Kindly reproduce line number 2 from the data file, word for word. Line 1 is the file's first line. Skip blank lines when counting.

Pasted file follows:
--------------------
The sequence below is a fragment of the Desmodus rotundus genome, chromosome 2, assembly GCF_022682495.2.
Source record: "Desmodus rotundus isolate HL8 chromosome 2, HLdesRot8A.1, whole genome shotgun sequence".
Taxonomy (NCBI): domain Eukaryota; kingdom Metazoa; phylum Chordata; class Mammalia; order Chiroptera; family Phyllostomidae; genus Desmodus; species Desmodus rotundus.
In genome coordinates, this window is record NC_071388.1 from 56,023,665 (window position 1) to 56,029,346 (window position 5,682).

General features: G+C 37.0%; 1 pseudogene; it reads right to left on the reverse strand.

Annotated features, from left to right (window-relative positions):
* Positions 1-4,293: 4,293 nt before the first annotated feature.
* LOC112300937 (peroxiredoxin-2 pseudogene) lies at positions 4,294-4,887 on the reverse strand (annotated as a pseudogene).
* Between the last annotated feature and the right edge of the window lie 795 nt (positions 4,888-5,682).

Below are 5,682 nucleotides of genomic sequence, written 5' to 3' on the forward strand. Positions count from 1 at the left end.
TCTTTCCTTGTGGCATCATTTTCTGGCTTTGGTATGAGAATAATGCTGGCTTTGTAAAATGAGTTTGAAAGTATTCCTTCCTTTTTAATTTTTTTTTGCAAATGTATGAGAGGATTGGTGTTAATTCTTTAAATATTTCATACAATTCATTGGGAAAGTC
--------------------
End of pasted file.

Source record: "Desmodus rotundus isolate HL8 chromosome 2, HLdesRot8A.1, whole genome shotgun sequence".